- Louisville, Kentucky, leaders are exploring whether the city could form a new municipal utility to bring electricity to city buildings in a bid to meet its climate goals.
- The city has a goal of 100% clean energy to power government buildings by 2030 and to reach the entire community by 2040. City officials are concerned that Louisville Gas and Electric Co. (LG&E), the current service provider, relies too heavily on fossil fuel generation to support that goal, said Allison Smith, assistant director at Louisville’s Office of Advanced Planning and Sustainability.
- After consulting with the National Renewable Energy Laboratory, Louisville issued a request for proposals seeking a feasibility study on how the city could power municipal buildings or a small subset of such buildings without LG&E. Smith said the options could include the city building its own infrastructure to connect to an interstate transmission system or expanding renewable generation in the city.
More than 2,000 communities have formed their own public power utilities, a step that offers governments and citizens more direct control over their electricity generation and policy. Ursula Schryver, vice president of strategic member engagement and education for the American Public Power Association, said the process allows a local community to focus on its priorities, like lowering costs or changing the energy mix rather than being beholden to a shareholder-driven utility. This has become especially important as local governments ramp up their renewable energy and climate commitments, which set benchmarks that investor-owned utilities sometimes struggle to meet.
“If sustainability is the focus of the city, that would be the focus of the [municipal] utility,” said Schryver. “Municipalization means there is not a corporate headquarters somewhere else. The utility will be run by an appointed board. That allows the city to determine what their goals will be.”
According to an energy dashboard for the Louisville metro area, electricity provider LG&E gets 60% of its power from coal, 37% from natural gas, 3% from hydroelectric sources, and less than one-tenth of 1% from solar. The utility’s recent long-range plan, issued in July 2020, said that while LG&E is adding solar generation and hydropower, it also plans to continue burning coal. It forecasts an emission reduction of between 22% and 47% from 2010 levels by 2035.
Louisville’s Smith said that creates a “mismatch” with the city’s priorities.
“We knew we would have to go outside of LG&E to do this,” Smith said. The city has worked with the utility on a green tariff option that would allow electricity buyers to choose renewable energy suppliers that is distributed on LG&E’s transmission lines. Smith noted that the review process is in its early stages and will consider a variety of factors, including reliability, energy efficiency and especially cost.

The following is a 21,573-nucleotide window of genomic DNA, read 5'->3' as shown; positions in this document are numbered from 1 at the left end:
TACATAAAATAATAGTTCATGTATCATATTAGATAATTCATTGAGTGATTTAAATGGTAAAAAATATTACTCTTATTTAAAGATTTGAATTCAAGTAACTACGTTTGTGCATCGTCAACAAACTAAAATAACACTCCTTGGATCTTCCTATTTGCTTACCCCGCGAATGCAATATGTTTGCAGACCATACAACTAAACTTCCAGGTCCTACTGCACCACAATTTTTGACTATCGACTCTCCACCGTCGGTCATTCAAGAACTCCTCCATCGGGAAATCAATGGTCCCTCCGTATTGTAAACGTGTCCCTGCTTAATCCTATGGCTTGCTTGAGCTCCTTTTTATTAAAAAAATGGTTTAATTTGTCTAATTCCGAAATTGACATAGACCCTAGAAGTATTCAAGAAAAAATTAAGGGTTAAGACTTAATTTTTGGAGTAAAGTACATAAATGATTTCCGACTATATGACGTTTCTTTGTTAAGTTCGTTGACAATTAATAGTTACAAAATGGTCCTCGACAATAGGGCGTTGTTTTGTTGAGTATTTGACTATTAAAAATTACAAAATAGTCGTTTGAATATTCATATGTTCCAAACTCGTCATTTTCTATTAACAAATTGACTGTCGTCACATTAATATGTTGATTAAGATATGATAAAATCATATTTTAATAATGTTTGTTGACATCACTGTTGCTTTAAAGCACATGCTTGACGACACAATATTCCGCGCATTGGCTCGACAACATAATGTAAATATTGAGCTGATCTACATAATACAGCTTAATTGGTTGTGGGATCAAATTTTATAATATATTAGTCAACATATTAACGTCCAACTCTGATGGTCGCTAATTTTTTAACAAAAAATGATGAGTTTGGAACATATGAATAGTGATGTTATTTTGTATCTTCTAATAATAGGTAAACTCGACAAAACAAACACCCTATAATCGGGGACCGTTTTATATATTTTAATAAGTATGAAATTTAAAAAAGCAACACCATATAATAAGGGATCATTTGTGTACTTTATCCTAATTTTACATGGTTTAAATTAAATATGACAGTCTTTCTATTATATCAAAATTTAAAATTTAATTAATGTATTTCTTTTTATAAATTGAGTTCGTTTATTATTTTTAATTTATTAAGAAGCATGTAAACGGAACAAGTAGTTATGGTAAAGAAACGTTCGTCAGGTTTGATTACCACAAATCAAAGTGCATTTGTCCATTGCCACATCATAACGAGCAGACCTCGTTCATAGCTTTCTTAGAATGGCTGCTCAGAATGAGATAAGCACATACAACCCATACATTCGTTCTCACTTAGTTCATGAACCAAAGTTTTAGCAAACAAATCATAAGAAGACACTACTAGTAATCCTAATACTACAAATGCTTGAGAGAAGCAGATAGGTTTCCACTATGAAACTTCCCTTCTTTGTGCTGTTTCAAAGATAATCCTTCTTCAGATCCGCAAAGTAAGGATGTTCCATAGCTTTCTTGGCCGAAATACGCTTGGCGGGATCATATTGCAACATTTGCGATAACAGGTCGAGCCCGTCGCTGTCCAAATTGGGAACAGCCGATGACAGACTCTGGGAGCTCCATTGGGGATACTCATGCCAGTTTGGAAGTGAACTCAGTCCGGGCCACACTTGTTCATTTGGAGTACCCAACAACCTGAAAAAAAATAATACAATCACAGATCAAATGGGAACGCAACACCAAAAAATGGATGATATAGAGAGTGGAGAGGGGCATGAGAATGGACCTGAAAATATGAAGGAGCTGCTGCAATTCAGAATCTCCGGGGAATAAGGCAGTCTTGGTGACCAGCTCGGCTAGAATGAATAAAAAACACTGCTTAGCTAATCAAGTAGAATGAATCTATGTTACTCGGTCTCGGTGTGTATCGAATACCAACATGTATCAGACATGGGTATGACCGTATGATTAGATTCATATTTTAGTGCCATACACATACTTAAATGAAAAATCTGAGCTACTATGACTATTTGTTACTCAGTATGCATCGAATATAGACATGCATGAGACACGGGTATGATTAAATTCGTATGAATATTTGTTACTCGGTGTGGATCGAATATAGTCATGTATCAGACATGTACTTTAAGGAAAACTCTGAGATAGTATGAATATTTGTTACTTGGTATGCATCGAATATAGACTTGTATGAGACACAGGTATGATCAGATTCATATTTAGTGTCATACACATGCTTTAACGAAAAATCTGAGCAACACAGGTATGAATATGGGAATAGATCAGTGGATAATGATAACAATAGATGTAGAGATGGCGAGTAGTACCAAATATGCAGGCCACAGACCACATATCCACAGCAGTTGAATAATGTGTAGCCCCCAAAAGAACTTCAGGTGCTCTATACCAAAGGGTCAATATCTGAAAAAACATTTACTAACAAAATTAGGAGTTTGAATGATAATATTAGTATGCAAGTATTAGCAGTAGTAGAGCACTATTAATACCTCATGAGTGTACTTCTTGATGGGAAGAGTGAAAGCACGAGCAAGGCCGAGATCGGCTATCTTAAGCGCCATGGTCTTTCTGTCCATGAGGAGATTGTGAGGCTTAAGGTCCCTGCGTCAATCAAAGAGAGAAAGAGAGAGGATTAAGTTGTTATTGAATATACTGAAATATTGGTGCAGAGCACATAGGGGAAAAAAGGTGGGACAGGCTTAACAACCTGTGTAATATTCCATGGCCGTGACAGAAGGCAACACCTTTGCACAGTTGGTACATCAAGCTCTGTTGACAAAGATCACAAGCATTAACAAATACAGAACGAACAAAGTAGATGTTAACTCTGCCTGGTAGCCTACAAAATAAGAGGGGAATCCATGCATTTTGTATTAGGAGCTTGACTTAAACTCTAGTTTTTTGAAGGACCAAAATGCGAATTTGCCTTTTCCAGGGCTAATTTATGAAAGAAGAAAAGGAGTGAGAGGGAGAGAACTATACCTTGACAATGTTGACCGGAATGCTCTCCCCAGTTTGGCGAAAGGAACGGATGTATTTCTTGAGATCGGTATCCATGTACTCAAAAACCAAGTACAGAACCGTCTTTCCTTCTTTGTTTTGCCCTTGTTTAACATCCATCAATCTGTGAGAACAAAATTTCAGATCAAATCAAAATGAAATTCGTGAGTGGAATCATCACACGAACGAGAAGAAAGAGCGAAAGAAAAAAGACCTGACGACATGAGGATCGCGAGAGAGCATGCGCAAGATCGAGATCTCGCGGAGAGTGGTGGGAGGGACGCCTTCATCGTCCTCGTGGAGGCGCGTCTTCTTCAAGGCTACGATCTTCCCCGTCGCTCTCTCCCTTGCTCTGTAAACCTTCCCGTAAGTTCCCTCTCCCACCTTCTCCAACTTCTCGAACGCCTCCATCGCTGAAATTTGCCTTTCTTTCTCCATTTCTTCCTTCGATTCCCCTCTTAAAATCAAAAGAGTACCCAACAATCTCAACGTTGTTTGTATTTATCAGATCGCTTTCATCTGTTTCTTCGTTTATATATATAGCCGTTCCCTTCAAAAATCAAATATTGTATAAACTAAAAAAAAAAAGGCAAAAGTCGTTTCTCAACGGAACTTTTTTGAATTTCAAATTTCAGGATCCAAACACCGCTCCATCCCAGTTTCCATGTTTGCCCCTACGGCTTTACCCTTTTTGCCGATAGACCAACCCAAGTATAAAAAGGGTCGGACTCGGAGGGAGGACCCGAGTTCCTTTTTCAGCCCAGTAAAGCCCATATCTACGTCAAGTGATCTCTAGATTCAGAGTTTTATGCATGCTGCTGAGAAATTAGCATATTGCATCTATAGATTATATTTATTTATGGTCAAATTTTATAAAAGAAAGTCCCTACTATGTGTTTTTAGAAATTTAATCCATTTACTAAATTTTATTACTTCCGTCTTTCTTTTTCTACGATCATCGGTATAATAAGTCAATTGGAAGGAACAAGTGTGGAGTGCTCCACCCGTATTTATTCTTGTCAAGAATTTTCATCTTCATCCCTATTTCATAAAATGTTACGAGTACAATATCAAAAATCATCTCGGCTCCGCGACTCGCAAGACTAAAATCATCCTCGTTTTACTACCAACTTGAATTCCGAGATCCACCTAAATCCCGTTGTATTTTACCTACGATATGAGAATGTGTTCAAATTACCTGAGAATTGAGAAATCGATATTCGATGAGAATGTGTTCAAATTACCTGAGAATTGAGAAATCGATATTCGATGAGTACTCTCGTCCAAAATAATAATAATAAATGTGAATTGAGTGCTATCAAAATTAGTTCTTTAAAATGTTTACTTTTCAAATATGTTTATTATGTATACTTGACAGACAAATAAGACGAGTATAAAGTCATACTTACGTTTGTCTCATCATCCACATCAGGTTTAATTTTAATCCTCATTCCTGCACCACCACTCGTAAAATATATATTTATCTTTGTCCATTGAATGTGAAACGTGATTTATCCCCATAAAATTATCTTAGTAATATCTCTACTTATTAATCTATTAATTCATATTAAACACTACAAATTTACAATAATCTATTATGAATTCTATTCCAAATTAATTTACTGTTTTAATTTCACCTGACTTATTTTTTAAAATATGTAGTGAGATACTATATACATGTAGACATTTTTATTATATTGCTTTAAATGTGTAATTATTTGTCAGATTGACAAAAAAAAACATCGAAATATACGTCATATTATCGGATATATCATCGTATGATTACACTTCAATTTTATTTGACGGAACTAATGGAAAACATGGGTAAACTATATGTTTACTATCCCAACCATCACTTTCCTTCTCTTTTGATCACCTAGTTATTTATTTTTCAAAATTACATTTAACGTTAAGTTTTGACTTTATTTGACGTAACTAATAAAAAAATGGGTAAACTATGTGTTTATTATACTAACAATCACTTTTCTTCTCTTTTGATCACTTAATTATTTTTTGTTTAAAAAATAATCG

“We’re talking about taxpayer funds … and we don’t want to increase the cost of utilities,” Smith said.
Critics have long warned that municipalization comes with the potential for increased costs and disruptions in service during the transition period. A 2019 report from consulting firm Concentric Energy Advisors found that many new municipal operations lack the scale and diversity of resources of larger investor-owned utilities, which can lead to higher costs in a storm or similar one-time event. It also found that the up-front costs of acquiring new equipment and service can often exceed early estimates.
LG&E did not respond to requests for comment.
Concerns about electricity costs, reliability and climate impacts have prompted more cities across the U.S. to consider municipalization. El Paso, Texas’ public electricity provider kept the power on for its residents during last year’s Winter Storm Uri, even as most of the state's providers had to cut electricity, in large part because it invested in greater winterization of its power plants after a similar storm in 2011.
Boulder, Colorado, notably went through a decade-long process of exploring municipalization because of concerns about electricity provider Xcel Energy’s climate impact. Although the city did not end up forming a public utility, a significantly greater proportion of Xcel's electricity now comes from renewable energy than when the city began that exploration in 2010. Large cities including San Diego, San Francisco and Chicago also have explored municipalization. San Diego has taken the interim step of advancing a community choice aggregation plan that will allow the city to purchase clean electricity on the market. A spokesman for the city of Chicago said that the city’s review is still going through “internal deliberation.”
Even going through the review process — as Louisville is doing — can be instructive and can allow a city to exercise more power over the utility, Schryver said. Only 18 cities have formed their own public power organizations in the last 20 years, she added.
“It’s not for everyone, but it is worth exploring,” she said. “Very often, the result is some sort of agreement where the utility finds a way to meet the city’s goals. It’s an opportunity to identify a community’s priorities and emphasize their importance."